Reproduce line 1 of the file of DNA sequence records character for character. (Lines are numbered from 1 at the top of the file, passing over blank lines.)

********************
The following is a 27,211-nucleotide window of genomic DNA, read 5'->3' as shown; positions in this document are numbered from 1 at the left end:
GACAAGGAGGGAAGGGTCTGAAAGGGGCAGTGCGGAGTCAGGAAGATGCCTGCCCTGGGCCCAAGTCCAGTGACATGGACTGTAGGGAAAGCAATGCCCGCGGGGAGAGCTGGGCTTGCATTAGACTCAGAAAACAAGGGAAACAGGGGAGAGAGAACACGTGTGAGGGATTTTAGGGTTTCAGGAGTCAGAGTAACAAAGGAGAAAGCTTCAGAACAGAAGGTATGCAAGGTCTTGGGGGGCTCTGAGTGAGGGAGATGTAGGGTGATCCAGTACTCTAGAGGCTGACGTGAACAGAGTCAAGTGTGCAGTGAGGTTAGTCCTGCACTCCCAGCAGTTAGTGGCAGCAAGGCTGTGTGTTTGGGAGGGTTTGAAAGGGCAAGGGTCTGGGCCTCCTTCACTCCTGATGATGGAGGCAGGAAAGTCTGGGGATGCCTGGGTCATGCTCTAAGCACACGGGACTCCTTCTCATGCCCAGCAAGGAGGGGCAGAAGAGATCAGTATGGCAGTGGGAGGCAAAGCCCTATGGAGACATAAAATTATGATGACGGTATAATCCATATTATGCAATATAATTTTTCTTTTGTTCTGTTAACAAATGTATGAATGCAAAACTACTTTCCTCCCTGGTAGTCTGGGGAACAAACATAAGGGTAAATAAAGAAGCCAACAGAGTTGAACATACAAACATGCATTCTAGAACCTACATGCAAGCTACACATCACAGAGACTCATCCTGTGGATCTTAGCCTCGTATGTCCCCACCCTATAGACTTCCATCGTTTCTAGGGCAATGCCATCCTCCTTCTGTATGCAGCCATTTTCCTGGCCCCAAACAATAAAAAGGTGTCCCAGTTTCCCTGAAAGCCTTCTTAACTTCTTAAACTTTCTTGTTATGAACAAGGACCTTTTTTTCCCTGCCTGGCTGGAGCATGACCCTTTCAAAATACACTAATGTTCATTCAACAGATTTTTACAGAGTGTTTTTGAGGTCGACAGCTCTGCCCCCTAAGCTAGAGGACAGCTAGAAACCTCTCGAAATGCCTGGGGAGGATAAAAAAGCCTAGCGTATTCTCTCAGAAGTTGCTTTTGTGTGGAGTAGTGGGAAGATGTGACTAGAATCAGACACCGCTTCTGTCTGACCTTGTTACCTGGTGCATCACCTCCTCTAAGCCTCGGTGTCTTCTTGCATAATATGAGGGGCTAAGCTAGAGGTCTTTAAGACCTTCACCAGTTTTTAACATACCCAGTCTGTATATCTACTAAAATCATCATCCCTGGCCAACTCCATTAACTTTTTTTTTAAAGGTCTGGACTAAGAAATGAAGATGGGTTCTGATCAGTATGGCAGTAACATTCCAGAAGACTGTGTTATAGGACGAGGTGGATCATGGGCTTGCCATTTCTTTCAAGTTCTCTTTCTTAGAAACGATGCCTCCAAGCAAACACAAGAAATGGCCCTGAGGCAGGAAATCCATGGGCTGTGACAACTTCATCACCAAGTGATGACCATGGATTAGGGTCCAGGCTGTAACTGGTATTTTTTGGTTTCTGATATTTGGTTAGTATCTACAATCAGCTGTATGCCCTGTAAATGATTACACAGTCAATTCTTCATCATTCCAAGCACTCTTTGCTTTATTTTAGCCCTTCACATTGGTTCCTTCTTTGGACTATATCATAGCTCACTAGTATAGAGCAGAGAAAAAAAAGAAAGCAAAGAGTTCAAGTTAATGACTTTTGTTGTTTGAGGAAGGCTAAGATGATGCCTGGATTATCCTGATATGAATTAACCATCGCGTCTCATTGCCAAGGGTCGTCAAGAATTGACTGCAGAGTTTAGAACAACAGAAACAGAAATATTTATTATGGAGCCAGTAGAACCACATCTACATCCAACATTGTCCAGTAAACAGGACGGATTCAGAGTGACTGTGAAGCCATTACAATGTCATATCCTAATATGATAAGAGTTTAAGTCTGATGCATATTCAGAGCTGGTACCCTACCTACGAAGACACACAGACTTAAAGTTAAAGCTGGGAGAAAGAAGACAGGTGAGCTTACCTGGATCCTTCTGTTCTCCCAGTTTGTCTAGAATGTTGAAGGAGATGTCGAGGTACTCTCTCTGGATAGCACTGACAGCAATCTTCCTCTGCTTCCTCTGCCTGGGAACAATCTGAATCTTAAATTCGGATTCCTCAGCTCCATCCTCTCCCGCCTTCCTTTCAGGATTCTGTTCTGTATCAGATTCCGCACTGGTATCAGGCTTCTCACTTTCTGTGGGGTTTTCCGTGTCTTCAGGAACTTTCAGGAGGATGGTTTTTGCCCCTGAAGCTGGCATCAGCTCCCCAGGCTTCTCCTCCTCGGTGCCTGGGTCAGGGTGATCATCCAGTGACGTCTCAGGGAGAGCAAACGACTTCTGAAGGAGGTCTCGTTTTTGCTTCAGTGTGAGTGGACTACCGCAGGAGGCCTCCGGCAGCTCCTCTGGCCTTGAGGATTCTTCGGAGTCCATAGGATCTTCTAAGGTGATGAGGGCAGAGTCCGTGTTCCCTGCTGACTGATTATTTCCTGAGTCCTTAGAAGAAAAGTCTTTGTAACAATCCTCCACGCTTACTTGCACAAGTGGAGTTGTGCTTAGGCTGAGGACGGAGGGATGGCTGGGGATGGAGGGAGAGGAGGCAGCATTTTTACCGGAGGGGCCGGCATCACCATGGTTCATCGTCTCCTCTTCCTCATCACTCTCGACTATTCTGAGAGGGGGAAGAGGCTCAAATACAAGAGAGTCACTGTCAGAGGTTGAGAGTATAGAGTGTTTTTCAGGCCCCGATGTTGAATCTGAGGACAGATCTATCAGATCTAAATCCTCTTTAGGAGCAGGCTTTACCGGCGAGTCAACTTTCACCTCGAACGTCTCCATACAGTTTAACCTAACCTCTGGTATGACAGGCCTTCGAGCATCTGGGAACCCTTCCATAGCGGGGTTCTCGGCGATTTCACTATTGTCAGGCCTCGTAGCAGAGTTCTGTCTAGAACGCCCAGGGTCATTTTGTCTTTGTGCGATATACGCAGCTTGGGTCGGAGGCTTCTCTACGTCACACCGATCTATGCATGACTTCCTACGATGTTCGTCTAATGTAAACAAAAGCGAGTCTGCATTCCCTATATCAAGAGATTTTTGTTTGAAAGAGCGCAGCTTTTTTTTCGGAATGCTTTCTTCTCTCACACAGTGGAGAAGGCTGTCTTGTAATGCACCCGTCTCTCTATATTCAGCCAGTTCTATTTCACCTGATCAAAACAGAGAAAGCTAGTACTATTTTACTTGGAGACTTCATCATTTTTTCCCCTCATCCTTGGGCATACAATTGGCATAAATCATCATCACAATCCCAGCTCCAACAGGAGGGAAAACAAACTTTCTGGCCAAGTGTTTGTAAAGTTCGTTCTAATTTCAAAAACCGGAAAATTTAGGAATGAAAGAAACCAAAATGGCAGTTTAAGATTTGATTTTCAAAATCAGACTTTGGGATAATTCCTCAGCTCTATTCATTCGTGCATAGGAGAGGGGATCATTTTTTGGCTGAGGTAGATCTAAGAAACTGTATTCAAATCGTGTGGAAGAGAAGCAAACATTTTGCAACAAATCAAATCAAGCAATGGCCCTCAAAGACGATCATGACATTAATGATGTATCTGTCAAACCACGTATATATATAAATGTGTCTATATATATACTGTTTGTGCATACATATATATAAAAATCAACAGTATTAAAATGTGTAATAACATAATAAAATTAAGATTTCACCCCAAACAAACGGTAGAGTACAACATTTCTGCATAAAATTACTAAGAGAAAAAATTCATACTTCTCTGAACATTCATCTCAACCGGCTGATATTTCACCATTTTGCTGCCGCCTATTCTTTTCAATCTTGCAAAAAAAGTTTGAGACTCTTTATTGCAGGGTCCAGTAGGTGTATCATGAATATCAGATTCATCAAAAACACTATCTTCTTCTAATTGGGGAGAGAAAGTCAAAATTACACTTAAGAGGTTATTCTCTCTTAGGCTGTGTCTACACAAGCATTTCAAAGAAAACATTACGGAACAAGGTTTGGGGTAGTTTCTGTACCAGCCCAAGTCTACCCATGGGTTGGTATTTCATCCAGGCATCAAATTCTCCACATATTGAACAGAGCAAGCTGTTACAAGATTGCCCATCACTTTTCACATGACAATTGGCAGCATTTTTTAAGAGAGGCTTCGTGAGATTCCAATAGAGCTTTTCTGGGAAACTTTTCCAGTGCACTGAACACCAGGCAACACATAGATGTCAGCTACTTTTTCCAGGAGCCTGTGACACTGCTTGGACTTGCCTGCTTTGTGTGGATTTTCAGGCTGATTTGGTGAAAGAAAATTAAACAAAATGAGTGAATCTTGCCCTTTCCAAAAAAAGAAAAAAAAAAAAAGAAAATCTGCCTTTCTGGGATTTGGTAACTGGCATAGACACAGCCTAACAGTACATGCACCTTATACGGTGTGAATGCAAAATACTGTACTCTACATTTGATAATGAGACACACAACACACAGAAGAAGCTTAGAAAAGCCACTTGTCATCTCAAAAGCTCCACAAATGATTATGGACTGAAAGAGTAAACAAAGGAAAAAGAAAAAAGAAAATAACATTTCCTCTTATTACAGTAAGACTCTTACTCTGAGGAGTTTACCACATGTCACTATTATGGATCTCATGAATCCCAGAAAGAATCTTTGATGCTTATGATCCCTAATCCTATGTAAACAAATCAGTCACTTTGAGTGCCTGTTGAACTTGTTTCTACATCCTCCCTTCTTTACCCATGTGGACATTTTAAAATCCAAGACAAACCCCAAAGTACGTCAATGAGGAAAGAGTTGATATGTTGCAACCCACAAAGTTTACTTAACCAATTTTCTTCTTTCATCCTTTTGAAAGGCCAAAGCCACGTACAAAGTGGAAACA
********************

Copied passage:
The following is a 27,211-nucleotide window of genomic DNA, read 5'->3' as shown; positions in this document are numbered from 1 at the left end: